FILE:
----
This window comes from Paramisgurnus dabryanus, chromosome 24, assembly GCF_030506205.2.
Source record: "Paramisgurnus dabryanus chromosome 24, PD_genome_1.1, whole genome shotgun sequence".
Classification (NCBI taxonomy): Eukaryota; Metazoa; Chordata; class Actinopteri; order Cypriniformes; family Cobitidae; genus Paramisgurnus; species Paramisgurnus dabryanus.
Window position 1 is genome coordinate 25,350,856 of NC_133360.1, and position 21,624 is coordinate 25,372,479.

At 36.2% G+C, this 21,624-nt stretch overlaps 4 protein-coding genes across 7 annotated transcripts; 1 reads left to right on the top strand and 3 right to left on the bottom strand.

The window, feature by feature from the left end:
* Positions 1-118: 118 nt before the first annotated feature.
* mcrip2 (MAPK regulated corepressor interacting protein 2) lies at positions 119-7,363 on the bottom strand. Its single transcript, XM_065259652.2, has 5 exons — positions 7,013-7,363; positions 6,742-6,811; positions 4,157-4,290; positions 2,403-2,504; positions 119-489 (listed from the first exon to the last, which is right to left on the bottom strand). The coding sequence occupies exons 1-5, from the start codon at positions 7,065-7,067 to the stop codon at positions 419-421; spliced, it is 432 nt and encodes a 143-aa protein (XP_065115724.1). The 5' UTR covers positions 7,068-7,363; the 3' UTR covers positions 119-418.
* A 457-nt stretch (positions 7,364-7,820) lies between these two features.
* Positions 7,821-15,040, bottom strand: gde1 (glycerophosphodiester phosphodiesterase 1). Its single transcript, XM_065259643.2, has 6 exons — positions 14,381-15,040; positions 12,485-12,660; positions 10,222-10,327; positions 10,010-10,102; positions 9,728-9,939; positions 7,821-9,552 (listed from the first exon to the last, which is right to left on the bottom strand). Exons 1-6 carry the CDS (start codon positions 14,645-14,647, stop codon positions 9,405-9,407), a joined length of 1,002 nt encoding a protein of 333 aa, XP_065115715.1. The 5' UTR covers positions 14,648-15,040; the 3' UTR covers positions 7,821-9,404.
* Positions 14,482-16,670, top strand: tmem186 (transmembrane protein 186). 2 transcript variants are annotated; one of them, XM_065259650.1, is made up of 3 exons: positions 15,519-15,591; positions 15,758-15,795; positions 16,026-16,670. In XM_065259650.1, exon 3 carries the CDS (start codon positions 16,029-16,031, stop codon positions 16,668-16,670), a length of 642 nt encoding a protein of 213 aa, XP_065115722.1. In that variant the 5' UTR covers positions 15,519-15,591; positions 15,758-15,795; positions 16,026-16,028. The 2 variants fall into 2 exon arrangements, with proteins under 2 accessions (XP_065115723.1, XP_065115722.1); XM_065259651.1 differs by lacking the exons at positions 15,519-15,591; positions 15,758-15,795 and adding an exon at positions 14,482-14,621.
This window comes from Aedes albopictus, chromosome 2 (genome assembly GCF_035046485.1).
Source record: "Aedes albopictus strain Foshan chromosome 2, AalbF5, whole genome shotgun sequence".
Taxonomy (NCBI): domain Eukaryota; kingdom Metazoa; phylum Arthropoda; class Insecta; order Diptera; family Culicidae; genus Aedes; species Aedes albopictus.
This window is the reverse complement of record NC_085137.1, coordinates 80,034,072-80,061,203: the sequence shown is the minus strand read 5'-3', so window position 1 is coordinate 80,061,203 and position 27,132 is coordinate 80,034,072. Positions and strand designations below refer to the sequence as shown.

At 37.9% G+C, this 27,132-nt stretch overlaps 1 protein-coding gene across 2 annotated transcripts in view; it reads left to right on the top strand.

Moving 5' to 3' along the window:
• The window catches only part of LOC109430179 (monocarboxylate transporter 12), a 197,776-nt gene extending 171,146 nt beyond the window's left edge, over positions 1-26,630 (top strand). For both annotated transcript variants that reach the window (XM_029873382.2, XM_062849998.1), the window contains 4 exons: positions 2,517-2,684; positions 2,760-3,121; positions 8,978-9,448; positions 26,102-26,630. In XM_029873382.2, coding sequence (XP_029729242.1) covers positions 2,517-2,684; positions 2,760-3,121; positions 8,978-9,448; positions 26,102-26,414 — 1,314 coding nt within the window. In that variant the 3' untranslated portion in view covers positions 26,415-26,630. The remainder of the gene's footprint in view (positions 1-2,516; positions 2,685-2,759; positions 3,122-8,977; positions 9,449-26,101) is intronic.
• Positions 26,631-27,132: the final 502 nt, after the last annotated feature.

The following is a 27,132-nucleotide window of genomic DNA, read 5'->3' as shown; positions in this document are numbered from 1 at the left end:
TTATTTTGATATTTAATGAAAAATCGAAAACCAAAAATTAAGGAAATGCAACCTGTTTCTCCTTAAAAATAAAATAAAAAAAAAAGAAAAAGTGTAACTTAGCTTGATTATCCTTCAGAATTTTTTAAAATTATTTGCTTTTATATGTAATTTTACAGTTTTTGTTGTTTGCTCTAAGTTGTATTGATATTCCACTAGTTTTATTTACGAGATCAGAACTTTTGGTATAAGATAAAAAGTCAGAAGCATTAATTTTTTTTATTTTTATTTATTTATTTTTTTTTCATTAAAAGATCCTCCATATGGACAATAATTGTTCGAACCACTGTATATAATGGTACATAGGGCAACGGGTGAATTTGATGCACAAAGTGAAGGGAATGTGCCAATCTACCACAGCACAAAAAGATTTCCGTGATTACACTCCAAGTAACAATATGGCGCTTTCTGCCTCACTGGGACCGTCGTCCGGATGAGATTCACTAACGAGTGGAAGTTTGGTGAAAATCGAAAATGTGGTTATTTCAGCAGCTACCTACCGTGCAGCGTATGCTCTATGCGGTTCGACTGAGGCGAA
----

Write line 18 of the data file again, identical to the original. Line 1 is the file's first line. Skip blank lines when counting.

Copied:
• The window catches only part of LOC109430179 (monocarboxylate transporter 12), a 197,776-nt gene extending 171,146 nt beyond the window's left edge, over positions 1-26,630 (top strand). For both annotated transcript variants that reach the window (XM_029873382.2, XM_062849998.1), the window contains 4 exons: positions 2,517-2,684; positions 2,760-3,121; positions 8,978-9,448; positions 26,102-26,630. In XM_029873382.2, coding sequence (XP_029729242.1) covers positions 2,517-2,684; positions 2,760-3,121; positions 8,978-9,448; positions 26,102-26,414 — 1,314 coding nt within the window. In that variant the 3' untranslated portion in view covers positions 26,415-26,630. The remainder of the gene's footprint in view (positions 1-2,516; positions 2,685-2,759; positions 3,122-8,977; positions 9,449-26,101) is intronic.